Some commercial feedlots feed stale candy to cattle in an effort to reduce costs. According to a recent review, milk chocolate and candy “are often economical sources of nutrients, particularly fat. They may be high in sugar and/or fat content. Milk chocolate and candy may contain 48% and 22% fat, respectively. They are sometimes fed in their wrappers. Candies, such as cull gummy bears, lemon drops, or gum drops are high in sugar content.” The article recommends that “upper feeding limits for candy or candy blends and chocolate are 5 and 2 lb. per cow per day, respectively.”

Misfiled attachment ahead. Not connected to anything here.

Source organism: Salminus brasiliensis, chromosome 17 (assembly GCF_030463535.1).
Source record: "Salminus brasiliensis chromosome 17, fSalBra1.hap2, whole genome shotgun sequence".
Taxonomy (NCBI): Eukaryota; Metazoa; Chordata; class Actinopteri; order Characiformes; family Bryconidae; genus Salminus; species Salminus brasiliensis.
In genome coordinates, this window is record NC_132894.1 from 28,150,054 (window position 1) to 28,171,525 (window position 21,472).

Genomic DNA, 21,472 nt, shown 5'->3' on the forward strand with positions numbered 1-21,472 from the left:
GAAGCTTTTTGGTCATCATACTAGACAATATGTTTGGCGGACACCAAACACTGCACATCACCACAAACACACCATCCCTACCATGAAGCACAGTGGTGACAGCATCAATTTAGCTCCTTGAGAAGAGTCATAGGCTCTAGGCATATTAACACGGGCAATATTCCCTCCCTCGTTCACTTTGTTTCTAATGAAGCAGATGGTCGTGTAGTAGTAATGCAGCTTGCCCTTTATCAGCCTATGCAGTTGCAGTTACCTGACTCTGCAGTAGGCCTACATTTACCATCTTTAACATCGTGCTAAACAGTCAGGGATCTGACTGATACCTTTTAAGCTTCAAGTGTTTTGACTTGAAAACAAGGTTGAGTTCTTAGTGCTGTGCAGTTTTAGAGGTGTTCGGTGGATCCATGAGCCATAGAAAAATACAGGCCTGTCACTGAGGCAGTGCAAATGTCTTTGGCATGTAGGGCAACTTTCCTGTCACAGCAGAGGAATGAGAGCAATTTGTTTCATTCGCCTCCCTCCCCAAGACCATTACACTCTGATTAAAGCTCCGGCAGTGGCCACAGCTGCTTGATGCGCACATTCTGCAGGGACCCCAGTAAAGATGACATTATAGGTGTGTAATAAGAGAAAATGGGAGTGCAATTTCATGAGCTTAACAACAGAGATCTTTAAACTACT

As long as beef producers are not accountable for the ultimate nutritional value of the meat, they will continue to formulate feedlot diets on a least cost basis and American consumers will continue to eat meat that is artificially high in fat and low in vitamin E, beta carotene, omega-3 fatty acids, and CLA.
“By-Product Feedstuffs in Dairy Cattle Diets in the Upper Midwest.” Randy D. Shaver, Ph.D.
Associate Professor, Extension Nutritionist, Department of Dairy Science, College of Agricultural and Life Sciences, University of Wisconsin